The old Greeks and Romans portrayed their mystical god Pan in horns and hoofs and shaggy hide, and called him ‘goat-footed.’  When the demonology of the classics was adopted and modified by the early Christians, Pan gave way to Satan, who naturally inherited his attributes; so that to the common mind the devil was represented by a he-goat . . . .  Then came the witch stories of the Middle Ages, and the belief in witch orgies, where, as it was said, the devil appeared riding on a goat. . . . Dr. Oliver says, ‘It was in England a common belief that the Freemasons were accustomed in their Lodges “to raise the devil.”’ So the ‘riding of the goat,’ which was believed to be practiced by the witches, was transferred to the Freemasons, and the saying remains to this day.

James Pettibone, The Lodge Goat. Goat Rides, Butts and Goat Hairs.Cincinnati, Ohio, 1902.

But whether “riding the goat” had its roots in Roman mythology or merely in the desire to see your fraternity brothers look silly before letting them into your club, lodge goats were one more example of goat mascots from the early 20th Century when the idiom, “get my goat,” emerged.  Navy goats, lodge goats, and stable goats were all fixtures of turn-of-the-century pop-culture. 

But, just as the stable goats’ days were numbered, the lodge goats’ days were numbered:

Elks’ Lodge Goat Remains in Exclusion.

The committee on ritual in its report recommended that no action be taken in the matter of the “lodge goat.” A year ago at the instigation of the big city lodges the “goat” was abolished as part of the initiation ceremony, on the ground that it lacked dignity.

Arizona Republican (Phoenix), July 11, 1912, page 4.

The goats that made “get my goat” so meaningful, interesting, clever and memorable to people of the early 20th Century, have all disappeared, leaving subsequent generations to puzzle about the meaning of having one’s goat got.  The cryptic (to modern sensibilities) “goat” may not have been so cryptic in 1906.  “Getting one’s goat” may well have resonated with people who were familiar with the tradition of goats as mascots and companions on ships, in stables, and for sports teams.

The idiom took root in fertile ground when it went mainstream in about 1907.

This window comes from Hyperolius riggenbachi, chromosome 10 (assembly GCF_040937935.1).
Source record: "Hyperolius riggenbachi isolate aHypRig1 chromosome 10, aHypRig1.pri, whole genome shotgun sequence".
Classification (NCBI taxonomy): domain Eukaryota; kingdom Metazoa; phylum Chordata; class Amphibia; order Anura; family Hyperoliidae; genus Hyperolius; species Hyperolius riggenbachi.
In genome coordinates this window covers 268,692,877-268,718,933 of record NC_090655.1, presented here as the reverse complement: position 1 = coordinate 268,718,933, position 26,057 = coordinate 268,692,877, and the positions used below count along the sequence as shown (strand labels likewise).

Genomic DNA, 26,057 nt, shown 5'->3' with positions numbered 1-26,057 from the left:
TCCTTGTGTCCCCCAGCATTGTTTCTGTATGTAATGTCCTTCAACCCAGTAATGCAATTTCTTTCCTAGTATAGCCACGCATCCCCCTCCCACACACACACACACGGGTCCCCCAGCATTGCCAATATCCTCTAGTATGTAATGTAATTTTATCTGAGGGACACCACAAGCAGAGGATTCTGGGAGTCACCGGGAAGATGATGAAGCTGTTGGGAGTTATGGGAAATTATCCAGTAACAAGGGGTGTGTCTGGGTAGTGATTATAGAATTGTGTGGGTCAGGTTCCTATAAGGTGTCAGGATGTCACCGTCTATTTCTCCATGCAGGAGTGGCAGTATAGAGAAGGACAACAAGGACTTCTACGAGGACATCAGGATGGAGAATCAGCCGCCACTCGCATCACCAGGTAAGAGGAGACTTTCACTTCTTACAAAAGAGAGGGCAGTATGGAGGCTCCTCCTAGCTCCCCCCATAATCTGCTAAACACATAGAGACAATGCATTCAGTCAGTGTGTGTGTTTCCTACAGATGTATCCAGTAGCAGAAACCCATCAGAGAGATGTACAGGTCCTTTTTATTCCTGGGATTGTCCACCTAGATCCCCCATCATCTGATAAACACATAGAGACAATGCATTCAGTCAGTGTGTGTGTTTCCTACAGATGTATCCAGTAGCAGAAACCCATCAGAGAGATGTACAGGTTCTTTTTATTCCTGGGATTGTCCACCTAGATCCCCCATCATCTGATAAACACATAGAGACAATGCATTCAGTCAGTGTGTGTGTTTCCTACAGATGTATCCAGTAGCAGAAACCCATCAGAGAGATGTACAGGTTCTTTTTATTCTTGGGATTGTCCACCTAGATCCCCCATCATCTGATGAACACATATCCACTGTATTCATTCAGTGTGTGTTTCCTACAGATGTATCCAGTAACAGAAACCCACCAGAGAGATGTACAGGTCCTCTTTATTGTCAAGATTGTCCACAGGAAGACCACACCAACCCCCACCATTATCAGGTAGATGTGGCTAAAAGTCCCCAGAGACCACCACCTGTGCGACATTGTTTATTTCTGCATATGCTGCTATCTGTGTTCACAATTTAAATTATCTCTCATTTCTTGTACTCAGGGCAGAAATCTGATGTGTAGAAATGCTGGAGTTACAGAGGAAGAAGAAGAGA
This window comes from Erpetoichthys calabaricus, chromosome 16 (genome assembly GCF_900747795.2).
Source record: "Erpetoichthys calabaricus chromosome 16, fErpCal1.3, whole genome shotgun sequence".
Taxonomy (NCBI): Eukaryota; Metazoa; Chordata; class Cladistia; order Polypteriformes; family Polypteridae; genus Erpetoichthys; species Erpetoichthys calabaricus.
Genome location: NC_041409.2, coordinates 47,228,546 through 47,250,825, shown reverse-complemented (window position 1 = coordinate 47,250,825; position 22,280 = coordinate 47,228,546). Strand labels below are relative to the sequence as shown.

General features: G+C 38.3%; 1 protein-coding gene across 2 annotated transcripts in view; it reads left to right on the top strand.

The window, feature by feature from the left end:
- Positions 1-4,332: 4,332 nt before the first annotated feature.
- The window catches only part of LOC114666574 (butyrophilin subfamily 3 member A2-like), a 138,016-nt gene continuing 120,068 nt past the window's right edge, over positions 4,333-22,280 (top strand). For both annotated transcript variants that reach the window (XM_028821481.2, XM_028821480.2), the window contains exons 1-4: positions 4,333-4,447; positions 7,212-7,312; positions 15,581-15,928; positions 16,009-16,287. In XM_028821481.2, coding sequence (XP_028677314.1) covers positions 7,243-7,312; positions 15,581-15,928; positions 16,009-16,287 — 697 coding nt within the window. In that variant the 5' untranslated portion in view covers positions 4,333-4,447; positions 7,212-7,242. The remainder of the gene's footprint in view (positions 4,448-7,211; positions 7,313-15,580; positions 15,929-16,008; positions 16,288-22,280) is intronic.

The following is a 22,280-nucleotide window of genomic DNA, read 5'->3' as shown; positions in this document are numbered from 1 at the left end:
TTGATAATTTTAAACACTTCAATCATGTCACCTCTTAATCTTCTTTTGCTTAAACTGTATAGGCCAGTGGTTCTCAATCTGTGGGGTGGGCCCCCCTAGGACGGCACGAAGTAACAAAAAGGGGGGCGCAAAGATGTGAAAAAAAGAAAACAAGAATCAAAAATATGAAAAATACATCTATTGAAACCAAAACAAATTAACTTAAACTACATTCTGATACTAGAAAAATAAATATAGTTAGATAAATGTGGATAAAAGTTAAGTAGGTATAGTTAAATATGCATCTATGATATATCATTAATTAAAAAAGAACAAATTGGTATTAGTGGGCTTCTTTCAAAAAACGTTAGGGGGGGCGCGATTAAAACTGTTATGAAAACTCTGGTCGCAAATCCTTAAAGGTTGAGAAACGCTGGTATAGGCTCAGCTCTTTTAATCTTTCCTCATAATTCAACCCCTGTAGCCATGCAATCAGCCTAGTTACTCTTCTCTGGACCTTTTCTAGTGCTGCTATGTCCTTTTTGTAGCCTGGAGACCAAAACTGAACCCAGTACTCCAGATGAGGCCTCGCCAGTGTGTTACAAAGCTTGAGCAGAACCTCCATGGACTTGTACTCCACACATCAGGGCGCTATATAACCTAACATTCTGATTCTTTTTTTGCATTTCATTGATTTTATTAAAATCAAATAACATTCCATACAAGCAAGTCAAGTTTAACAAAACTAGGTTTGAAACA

Early Use of “Get One’s Goat”


“Get one’s goat” appeared in print in a Navy story in late October, 1905, followed weeks later in a report of a Navy boxing match in mid-November, 1905.  In December, 1905, “Kid” McCoy told Jack O’Brien how to get Fitzsimmons’ goat.  Members of the American Dialect Society recently identified several additional, early attestations for “get my goat,” all of them from boxing:

“No, none of them can punch like Corbett.   He got my goat that day and got it good”

Kansas City Star, November 22, 1905, page 21 (ADS-L, October 3, 2014).

[Battling Nelson’s manager] arranged to keep Terry in the ring a long time before the bell in order to get his goat and shatter his nerves . . . .

Cincinnati Enquirer, March 25, 1906, page 33 (ADS-L, October 3, 2014).

But it may have been a brief news item about the colorful expressions used by boxing journalists that may have introduced the expression to a wider audience.  That news item was an excerpt from an in-depth human interest story about a match for the Lightweight Championship of the world, fought between Joe Gans and “Kid” Herman, in Tonopah, Nevada on January 1, 1907. 

On January 1, 1907, lightweight champion, Joe Gans, defended his title against “Kid” Herman in Tonopah, Nevada.  Tonopah, Nevada is about as remote as it sounds – located about half-way between Las Vegas and Reno, Nevada.  Boxing had been outlawed in many parts of the country, but was still legal in Nevada, so many prizefights were fought there.  Joe Gans, for example, had recently battled “Battling Nelson” in Goldfield, Nevada, in September, 1906.  Gans, the first black American to hold a world boxing title, had first won the title in 1902, and retained the title continuously through 1908.  He lost the title in his rematch with “Battling Nelson.”